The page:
2. The Youth Offending Team (YOT) will assess Bilal and advise on appropriate rehabilitation conditions for him. The YOT will also monitor his compliance with whatever requirements ? such as attendance at particular programmes ? have been imposed. They should explain to Bilal that non-compliance can lead to prosecution for the original offence.

Then you were asked to consider Ava?s case:

Ava was found to have stolen and hidden a quantity of videos before the arrival of the police. Ava, who had been given a youth caution for an offence a year previously, was pros­ecuted for the offence of burglary of commercial premises (Theft Act 1968, s. 9) for which the maximum penalty is ten years. She decided to plead guilty.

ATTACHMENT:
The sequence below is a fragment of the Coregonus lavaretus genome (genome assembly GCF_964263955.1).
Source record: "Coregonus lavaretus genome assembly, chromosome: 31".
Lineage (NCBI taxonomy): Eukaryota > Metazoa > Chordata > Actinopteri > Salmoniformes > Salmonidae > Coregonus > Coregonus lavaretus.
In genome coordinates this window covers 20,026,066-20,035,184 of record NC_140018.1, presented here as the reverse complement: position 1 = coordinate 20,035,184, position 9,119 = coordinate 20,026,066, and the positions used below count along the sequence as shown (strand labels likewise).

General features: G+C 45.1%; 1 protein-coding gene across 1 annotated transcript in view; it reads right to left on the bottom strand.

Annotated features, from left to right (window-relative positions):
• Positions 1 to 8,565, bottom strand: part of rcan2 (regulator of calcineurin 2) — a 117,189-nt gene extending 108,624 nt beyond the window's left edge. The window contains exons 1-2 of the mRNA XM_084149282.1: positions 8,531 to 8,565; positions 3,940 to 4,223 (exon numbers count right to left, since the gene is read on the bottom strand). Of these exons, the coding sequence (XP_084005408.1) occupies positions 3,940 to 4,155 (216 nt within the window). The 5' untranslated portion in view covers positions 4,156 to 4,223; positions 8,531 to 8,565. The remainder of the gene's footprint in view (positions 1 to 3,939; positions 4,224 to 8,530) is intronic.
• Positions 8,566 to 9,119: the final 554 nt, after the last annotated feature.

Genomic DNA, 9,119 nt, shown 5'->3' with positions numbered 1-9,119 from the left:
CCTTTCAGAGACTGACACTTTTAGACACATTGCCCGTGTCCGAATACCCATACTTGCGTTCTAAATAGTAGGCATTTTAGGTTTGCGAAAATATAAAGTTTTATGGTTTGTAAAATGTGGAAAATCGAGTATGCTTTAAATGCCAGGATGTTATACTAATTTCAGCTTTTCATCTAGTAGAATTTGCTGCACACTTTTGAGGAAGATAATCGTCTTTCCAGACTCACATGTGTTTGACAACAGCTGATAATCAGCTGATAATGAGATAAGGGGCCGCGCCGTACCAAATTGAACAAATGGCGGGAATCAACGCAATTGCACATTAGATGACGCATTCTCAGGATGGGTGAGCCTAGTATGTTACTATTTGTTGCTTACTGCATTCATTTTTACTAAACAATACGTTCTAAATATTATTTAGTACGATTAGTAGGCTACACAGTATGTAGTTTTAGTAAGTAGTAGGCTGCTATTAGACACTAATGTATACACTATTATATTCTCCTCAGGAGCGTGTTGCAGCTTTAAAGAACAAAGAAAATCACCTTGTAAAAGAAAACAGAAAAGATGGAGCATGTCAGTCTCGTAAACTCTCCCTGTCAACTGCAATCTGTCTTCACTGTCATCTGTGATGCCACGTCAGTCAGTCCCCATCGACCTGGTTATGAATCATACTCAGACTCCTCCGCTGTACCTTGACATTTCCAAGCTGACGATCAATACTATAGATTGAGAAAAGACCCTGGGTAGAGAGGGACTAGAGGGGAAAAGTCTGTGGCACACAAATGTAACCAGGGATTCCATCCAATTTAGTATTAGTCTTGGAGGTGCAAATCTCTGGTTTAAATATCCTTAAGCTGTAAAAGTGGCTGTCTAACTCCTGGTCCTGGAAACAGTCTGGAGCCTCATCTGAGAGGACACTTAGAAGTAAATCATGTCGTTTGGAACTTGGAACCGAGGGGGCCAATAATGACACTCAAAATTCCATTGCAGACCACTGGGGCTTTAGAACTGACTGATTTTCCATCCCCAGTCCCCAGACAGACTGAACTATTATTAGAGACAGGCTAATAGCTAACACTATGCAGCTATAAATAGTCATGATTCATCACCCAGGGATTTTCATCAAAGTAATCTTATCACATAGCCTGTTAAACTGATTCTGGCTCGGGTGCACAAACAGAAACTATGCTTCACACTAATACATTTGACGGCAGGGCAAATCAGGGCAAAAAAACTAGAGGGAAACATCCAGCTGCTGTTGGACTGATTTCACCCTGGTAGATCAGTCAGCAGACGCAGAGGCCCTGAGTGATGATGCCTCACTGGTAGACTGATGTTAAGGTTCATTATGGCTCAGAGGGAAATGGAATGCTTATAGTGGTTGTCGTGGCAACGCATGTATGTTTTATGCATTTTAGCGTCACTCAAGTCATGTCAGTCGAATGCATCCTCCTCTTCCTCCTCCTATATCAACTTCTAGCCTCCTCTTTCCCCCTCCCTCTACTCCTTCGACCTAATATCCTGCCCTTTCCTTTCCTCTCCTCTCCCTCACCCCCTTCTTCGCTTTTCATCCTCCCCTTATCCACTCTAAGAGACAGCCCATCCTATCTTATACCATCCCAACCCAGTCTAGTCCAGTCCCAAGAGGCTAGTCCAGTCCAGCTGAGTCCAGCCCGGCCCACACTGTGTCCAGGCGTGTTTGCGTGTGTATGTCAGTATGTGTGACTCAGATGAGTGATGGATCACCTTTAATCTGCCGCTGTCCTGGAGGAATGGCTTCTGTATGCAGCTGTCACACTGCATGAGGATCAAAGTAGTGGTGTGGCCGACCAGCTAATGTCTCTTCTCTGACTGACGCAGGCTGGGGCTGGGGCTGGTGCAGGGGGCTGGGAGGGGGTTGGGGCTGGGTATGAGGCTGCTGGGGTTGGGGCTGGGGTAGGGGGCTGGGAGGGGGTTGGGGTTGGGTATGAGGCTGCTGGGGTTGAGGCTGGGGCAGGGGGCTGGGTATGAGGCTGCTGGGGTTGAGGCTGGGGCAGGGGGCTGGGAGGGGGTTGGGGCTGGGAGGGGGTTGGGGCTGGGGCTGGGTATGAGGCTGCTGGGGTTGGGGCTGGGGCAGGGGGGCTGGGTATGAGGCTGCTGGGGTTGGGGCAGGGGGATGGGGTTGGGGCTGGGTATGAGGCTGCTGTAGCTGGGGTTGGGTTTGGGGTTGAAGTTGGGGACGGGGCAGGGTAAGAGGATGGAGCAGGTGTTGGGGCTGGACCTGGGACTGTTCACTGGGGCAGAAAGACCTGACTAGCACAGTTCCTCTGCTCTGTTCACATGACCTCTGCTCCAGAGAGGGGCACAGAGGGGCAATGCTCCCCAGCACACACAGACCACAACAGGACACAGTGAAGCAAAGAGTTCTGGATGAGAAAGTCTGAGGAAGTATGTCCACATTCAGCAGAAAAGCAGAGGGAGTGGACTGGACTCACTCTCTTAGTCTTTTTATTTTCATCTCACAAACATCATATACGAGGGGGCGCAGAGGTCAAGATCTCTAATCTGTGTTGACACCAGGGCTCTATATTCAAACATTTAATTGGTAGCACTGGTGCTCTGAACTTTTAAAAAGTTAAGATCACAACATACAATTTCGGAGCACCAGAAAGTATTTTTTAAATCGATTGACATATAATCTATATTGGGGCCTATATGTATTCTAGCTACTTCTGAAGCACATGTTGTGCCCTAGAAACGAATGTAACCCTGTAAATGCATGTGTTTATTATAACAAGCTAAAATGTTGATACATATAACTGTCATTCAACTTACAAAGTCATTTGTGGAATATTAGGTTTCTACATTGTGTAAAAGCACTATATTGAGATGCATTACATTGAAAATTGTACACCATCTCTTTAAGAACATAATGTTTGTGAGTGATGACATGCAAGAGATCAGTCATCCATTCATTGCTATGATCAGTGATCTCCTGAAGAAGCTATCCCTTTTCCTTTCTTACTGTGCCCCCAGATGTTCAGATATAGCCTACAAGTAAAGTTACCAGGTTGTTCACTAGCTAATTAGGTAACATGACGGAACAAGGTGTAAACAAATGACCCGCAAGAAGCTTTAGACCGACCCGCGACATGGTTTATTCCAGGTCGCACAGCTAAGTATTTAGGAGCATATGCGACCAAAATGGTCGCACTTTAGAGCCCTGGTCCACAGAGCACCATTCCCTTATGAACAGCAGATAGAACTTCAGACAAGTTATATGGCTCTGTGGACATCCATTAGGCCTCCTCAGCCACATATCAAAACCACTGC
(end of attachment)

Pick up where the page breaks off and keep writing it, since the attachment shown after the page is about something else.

You were asked to explain to Ava -

3. What options are open to the youth court and which option they are most likely to choose.

4. Whether the options would be different if she had committed burglary of a residential property (for which the maximum penalty is 14 years).


Ava has not been prosecuted before so this is her first appearance at the Youth Court. Because Ava has no previous convictions and she has pleaded guilty, the presumption is that Ava be given a referral order. The length would be specified and must be between 3 and 12 months. You would need to explain the process of referral to the Youth Offender Panel, what would happen there and what would be the outcome if Ava did not cooperate.